Weight Discrimination Might Be Deadly

Photo: null/© Corbis. All Rights Reserved.

Humans are very sensitive to what other people think of them — a fact that’s been made depressingly clear in studies that show, for example, that being bullied has a long-ranging impact on one’s physical well-being. Other research has zeroed in specifically on weight discrimination, suggesting that it leads to a range of bad physical and psychological outcomes. Now researchers have decided to ask a straightforward question about the combined effects of all of this: Can weight discrimination be linked not just to health and psychological problems, but to a heightened overall risk of mortality?

In a new study in Psychological Science, a team led by Dr. Angelina R. Sutin of the Florida State University College of Medicine looked at two survey data sets that track people over time, making for a combined total of more than 18,500 respondents. Data was gathered both about people’s demographic and physical and mental health, and, most important, how often they felt like people treated them unfairly. They were then given a bunch of categories to choose from as to why people treated them unfairly — they could choose as many items as they liked from a list including age, race, physical disability, and weight, among other things. Researchers also kept track of who among the respondents had died by the time the paper was written.

The researchers were curious whether there would be a correlation between weight discrimination and an increased risk of mortality once you controlled for other factors that might also be associated with a heightened risk of dying — things like depressive symptoms and body-mass index, for example. Sure enough, that’s what they found — controlling for other factors reduced but did not eliminate a statistically significant link between weight discrimination and early death: All else being equal, respondents who said they felt like they’d been discriminated against on the basis of their weight were about 31 percent more likely to have died.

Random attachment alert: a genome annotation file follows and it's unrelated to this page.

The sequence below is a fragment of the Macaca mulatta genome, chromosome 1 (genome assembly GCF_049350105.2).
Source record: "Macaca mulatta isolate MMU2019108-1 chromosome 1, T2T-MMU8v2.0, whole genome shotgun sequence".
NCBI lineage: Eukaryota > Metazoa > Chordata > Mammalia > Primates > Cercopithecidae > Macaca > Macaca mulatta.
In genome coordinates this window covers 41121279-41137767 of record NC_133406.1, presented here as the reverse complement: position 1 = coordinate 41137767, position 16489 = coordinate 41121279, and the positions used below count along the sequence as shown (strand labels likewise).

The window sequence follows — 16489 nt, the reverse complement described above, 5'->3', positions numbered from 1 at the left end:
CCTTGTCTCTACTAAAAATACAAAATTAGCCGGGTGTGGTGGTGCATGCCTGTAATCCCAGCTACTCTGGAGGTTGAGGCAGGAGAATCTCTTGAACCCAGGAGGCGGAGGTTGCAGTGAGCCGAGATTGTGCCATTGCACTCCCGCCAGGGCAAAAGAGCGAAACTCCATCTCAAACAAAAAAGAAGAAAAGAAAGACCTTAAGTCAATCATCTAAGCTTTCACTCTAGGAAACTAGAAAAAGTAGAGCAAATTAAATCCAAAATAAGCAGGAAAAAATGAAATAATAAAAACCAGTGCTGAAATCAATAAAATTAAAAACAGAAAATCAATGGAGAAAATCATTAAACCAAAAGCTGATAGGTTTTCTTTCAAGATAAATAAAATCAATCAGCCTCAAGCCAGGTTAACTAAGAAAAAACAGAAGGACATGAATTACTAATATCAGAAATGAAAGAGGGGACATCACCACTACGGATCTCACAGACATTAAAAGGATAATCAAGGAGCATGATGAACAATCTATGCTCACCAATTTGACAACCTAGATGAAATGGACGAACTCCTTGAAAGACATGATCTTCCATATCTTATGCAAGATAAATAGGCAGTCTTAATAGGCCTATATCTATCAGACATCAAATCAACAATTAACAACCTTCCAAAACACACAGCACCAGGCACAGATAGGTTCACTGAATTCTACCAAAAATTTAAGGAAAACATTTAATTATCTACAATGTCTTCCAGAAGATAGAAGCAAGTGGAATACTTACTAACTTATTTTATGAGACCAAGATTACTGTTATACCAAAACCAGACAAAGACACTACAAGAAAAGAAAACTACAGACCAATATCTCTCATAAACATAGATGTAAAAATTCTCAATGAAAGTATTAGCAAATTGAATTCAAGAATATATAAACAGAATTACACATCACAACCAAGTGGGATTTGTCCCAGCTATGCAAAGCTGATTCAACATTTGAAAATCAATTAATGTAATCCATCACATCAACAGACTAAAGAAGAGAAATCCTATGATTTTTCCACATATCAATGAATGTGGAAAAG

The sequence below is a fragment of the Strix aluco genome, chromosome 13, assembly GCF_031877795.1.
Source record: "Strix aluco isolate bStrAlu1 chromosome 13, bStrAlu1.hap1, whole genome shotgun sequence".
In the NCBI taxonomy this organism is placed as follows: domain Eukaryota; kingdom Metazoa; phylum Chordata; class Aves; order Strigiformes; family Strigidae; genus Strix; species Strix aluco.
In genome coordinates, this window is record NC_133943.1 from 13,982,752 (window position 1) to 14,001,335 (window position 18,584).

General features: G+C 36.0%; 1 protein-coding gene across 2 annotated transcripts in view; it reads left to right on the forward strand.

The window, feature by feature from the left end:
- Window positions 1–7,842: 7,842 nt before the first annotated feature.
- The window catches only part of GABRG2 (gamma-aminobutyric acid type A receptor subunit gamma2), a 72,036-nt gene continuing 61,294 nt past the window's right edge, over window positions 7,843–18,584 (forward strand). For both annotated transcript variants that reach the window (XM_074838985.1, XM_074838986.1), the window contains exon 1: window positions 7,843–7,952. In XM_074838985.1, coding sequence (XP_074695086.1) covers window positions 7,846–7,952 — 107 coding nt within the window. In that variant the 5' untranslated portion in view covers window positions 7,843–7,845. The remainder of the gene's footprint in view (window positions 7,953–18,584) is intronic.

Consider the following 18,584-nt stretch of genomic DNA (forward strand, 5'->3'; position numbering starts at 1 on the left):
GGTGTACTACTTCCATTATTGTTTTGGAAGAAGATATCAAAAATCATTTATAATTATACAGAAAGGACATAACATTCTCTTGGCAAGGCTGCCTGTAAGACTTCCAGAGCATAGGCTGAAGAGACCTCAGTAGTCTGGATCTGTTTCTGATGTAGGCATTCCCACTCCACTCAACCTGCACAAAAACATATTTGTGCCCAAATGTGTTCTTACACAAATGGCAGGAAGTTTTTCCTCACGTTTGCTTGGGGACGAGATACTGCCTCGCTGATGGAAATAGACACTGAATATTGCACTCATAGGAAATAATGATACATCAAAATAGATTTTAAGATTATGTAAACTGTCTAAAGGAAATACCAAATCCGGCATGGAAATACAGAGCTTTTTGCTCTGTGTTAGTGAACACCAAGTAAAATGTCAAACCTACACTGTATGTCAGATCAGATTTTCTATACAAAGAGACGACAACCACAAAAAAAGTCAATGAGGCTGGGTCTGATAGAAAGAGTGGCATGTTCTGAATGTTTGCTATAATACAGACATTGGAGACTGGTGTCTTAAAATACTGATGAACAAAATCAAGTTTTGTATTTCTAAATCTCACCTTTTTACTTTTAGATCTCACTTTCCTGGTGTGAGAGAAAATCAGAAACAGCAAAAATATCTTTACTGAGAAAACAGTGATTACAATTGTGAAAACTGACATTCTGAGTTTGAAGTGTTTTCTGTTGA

One possible hiccup here might revolve around the question of what personality and situational traits make someone more likely to feel that they’ve been discriminated against. Some people are keenly aware of such treatment; others are more likely to ignore it or not vigilantly keep an eye out for it (it also goes without saying that some forms of discrimination are way more overt than others). It could be, in other words, that given what we know about the link between optimism and resilience and good health, the tendency to perceive discrimination (again, all else being equal) is itself a sign that someone has certain psychological tendencies that are themselves linked to mortality. That said, the self-reported item on depressive symptoms would likely cover at least some of this — but it might leave stuff out, too.

Either way, it’s still noteworthy that the perception of discrimination, on its own and controlling for a bunch of other stuff, predicted mortality. Not that we needed any more evidence on this front, but this is just another sign that it’s not good to make fun of people based on their weight.